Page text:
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Oil pump to old 1.9 conversion

Discussion in 'Audi S4/A4/A4 Cab (B7 Chassis)' started by Darren198712, Jan 27, 2014.

  1. Darren198712
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    Darren198712 Member

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    Well I just did a conversion on my 2007 Audi a4 S-line Special Edition Quattro 2.0 TDi.

    Balancer shaft oil pump conversion using the old 1.9 oil pump.

    It was a night mare. Took my about 12 hours all in all on a ramp.

    With 91k miles the clock the balancer shaft was fine no unusual wear.

    Ran into some issues as the engine was in the car. Im a mechanic so it's not too bad as I had the tools.

    The gear on the crank was a pain to remove. In the end I had to use a angle grinder and cut the gear as close as I could without damaging the crank and shocked the gear with a punch so it just cracked and then it was free to remove

    The oil pick up pipe had to be modified and the Windsge tray. To drill the block to block up the other oil feed was a pain. I had to use a 90 degree drill and then tap it out and seal it off with a bolt.

    Any one else done this conversion?

    The car seems to have a bit more torque. I still got to see how much better it is on fuel.
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  2. tut_gareth
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    tut_gareth Member

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    Have thought about this mod rather than repair mine in the future but not found a lot of info about it so far.. Are there Any unwanted engine vibrations or judders apparent after the swap?
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  3. Darren198712
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    Darren198712 Member

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    The engine sounds Slightly different but apart from the extra torque it's all good. Vibrations wise I think it's about the same I can't comment because I get a bit of vibration as the dual mass would need replacing on mine. After that it should be good. I am selling my old balancer shaft/oil pump as well
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  4. Darren198712
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    Darren198712 Member

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    Well I used this guide:

    http://youtu.be/8oXIvSzIIak

    Please read all info before even thinking of doing this it's not a hour job it took me close to 13 hours on a ramp. Also use this information at your own risk as it is a guide. It worked on my car but I do not guarantee it will work on yours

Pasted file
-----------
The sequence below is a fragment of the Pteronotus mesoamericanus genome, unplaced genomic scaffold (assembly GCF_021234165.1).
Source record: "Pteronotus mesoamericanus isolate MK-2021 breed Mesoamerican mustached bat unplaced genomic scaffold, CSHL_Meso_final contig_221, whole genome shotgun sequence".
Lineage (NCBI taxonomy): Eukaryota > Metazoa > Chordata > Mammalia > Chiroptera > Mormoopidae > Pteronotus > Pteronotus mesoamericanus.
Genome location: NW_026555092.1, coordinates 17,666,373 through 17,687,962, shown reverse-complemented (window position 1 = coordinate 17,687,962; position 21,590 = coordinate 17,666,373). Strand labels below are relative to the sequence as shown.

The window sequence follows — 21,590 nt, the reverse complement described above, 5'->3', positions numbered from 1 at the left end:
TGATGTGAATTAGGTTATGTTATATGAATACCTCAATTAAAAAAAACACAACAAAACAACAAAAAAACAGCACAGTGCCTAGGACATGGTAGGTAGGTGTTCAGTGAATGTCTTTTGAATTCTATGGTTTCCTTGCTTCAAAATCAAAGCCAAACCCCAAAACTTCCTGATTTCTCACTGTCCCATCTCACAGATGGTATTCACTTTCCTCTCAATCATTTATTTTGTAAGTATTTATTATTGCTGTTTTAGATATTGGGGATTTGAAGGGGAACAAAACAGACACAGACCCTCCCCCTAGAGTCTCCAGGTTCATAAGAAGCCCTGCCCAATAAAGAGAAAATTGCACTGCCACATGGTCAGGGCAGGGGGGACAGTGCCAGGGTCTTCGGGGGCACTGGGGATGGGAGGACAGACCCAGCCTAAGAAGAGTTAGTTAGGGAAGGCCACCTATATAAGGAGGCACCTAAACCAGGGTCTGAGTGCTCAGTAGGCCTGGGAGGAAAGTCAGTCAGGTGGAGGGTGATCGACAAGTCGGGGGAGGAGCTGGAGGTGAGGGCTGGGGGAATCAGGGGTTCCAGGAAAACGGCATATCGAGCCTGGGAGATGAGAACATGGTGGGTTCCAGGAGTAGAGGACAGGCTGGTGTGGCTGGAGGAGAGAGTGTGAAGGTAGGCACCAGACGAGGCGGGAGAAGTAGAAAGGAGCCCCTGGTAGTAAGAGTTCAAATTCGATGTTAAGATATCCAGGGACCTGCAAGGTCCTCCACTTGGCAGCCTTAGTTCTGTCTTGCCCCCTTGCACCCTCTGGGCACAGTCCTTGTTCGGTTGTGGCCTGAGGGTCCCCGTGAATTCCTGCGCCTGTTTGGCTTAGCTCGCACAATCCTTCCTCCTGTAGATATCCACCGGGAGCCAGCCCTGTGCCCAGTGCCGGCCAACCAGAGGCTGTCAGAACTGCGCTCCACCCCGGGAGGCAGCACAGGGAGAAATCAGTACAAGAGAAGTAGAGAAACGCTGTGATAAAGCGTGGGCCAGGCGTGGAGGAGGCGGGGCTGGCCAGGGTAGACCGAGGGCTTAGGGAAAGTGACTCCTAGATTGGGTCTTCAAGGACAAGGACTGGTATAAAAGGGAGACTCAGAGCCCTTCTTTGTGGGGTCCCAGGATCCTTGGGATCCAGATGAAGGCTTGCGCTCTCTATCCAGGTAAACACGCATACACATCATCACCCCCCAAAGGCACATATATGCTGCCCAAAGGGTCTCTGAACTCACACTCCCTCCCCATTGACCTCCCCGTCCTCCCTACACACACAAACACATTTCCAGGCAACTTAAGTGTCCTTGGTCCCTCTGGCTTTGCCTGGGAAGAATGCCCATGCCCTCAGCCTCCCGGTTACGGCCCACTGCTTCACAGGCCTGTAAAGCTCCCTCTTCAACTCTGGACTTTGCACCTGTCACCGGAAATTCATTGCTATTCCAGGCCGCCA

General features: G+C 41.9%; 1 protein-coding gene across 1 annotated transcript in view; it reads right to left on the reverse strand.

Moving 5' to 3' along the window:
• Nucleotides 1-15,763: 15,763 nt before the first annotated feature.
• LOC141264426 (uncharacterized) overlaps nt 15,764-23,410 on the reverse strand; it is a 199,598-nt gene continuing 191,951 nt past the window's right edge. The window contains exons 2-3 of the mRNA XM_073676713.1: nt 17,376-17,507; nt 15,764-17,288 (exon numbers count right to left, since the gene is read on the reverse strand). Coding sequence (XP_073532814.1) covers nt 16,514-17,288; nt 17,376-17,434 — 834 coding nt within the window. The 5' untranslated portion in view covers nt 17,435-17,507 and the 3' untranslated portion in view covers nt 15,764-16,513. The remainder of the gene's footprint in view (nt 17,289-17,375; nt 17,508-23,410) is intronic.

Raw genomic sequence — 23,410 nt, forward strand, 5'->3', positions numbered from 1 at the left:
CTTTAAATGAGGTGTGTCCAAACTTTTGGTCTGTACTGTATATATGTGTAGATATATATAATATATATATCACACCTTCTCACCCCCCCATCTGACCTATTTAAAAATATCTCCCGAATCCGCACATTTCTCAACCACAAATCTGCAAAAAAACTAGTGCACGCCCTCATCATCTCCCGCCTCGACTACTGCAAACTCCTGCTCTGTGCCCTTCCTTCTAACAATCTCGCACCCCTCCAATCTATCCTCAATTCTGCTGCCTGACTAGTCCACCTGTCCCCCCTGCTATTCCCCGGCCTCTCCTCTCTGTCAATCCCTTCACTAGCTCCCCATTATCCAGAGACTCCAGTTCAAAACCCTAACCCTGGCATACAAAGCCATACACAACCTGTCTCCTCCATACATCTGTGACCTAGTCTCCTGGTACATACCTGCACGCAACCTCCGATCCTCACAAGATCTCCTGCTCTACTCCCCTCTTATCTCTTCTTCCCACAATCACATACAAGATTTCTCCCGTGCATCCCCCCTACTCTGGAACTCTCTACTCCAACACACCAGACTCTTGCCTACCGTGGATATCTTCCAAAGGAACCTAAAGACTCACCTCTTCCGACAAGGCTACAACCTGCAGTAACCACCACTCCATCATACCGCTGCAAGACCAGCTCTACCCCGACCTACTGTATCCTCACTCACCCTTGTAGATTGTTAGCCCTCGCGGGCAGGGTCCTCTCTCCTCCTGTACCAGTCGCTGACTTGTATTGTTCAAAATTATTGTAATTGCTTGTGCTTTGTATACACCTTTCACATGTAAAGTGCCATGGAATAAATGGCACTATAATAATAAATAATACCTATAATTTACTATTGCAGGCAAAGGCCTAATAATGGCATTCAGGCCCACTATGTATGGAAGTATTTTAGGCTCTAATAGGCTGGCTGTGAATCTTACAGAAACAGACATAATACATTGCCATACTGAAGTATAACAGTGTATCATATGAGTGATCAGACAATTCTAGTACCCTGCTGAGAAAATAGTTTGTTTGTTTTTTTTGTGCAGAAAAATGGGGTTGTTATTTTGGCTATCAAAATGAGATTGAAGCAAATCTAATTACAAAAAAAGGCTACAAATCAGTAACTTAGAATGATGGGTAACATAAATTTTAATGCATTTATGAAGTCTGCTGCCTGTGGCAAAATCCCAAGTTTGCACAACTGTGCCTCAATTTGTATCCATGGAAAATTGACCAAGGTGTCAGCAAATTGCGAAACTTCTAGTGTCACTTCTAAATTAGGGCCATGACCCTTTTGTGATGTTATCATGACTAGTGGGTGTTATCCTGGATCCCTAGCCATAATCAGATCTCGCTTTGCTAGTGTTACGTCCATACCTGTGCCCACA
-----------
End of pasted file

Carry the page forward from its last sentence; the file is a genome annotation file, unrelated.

Well the parts list is what I used from the YouTube video.
    I got all the bits from TPS apart from the oil pump where I got else where for about half the price but the oil pump was still made in Germany and was good quality as you don't want to do this job again once you finished it.

    I will not name the tools listed as I virtually had all my tools out.

    Things you will defiantly need is

    90degree drill to drill the block
    A tap and die set to tap the block to block off one of the oil feeds
    A collections of nuts and bolts. M10 I think with a copper washer so once tapped the hole you can seal the the hole.

    Eye protection
    Angle grinder
    Thin steel
    High temp silicon for sump gasket
    Long 3/8 wobbly Allen keys to get to the sump bolts
    Drill bits to still the block

    Spline drive
    Allen keys
    And the usual
    Punches
    Chisels
    19mm 12 point socket half inch (impact if possible)
    Good impact gun And a big compressor


    As for the front gear it was a pain to remove. The sprocket that drives the oil pump/balancer shaft.

    I tried a mini ductor (heat coil or what ever you call it) which never entertained it

    I even tried oxyacetylene and that never entertained it so don't wast your time.

    With the front gear I ended up putting some thin steel against the block and the gear and used a angle grinder to cut the gear. I got as close as I could without damaging the crank. Make sure you put a few layers of masking tape on the crankshaft. Once you are as close as you can get (2-3mm ish) use a punch and hammer the edge of the gear where you cut and it should put a shatter and the gear should creating a hairline crack near where you hit. The gear should release it self and should be fairly free spinning by hand then I used a pry bar and pry it off. (pictures below)

    Also as for the oil pick up it needs to be modified. You need to get a angle grinder and cut the cup off as if you don't the sump won't go back on as the cup sits too low. I found this out and could not get the sump back on so it had to all come off again.